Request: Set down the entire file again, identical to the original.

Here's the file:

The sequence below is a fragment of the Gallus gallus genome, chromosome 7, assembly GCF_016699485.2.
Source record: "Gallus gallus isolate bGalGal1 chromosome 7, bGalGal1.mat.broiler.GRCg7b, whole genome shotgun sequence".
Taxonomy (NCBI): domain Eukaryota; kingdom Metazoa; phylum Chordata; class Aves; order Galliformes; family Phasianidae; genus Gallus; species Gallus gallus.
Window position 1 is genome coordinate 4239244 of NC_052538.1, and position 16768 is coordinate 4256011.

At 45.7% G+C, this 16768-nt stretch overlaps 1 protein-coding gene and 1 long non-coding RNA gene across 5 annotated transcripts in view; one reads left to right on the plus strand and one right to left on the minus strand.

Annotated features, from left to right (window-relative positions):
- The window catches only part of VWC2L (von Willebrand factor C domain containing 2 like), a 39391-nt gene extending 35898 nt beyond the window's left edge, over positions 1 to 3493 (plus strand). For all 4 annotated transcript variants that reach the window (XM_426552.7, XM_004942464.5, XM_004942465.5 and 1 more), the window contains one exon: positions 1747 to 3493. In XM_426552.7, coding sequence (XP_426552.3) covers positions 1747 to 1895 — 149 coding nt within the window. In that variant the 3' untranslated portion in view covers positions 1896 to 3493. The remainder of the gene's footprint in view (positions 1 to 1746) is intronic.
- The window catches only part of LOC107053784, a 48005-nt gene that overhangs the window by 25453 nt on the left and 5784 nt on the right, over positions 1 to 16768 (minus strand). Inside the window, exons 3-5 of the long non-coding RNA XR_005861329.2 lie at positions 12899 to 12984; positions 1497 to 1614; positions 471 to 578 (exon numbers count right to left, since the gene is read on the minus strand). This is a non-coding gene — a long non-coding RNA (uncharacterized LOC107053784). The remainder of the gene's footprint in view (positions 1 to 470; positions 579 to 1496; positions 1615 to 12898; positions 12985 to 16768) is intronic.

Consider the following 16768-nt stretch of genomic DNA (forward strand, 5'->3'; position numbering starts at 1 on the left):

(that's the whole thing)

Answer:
The sequence below is a fragment of the Gallus gallus genome, chromosome 7, assembly GCF_016699485.2.
Source record: "Gallus gallus isolate bGalGal1 chromosome 7, bGalGal1.mat.broiler.GRCg7b, whole genome shotgun sequence".
Taxonomy (NCBI): domain Eukaryota; kingdom Metazoa; phylum Chordata; class Aves; order Galliformes; family Phasianidae; genus Gallus; species Gallus gallus.
Window position 1 is genome coordinate 4239244 of NC_052538.1, and position 16768 is coordinate 4256011.

At 45.7% G+C, this 16768-nt stretch overlaps 1 protein-coding gene and 1 long non-coding RNA gene across 5 annotated transcripts in view; one reads left to right on the plus strand and one right to left on the minus strand.

Annotated features, from left to right (window-relative positions):
- The window catches only part of VWC2L (von Willebrand factor C domain containing 2 like), a 39391-nt gene extending 35898 nt beyond the window's left edge, over positions 1 to 3493 (plus strand). For all 4 annotated transcript variants that reach the window (XM_426552.7, XM_004942464.5, XM_004942465.5 and 1 more), the window contains one exon: positions 1747 to 3493. In XM_426552.7, coding sequence (XP_426552.3) covers positions 1747 to 1895 — 149 coding nt within the window. In that variant the 3' untranslated portion in view covers positions 1896 to 3493. The remainder of the gene's footprint in view (positions 1 to 1746) is intronic.
- The window catches only part of LOC107053784, a 48005-nt gene that overhangs the window by 25453 nt on the left and 5784 nt on the right, over positions 1 to 16768 (minus strand). Inside the window, exons 3-5 of the long non-coding RNA XR_005861329.2 lie at positions 12899 to 12984; positions 1497 to 1614; positions 471 to 578 (exon numbers count right to left, since the gene is read on the minus strand). This is a non-coding gene — a long non-coding RNA (uncharacterized LOC107053784). The remainder of the gene's footprint in view (positions 1 to 470; positions 579 to 1496; positions 1615 to 12898; positions 12985 to 16768) is intronic.

Consider the following 16768-nt stretch of genomic DNA (forward strand, 5'->3'; position numbering starts at 1 on the left):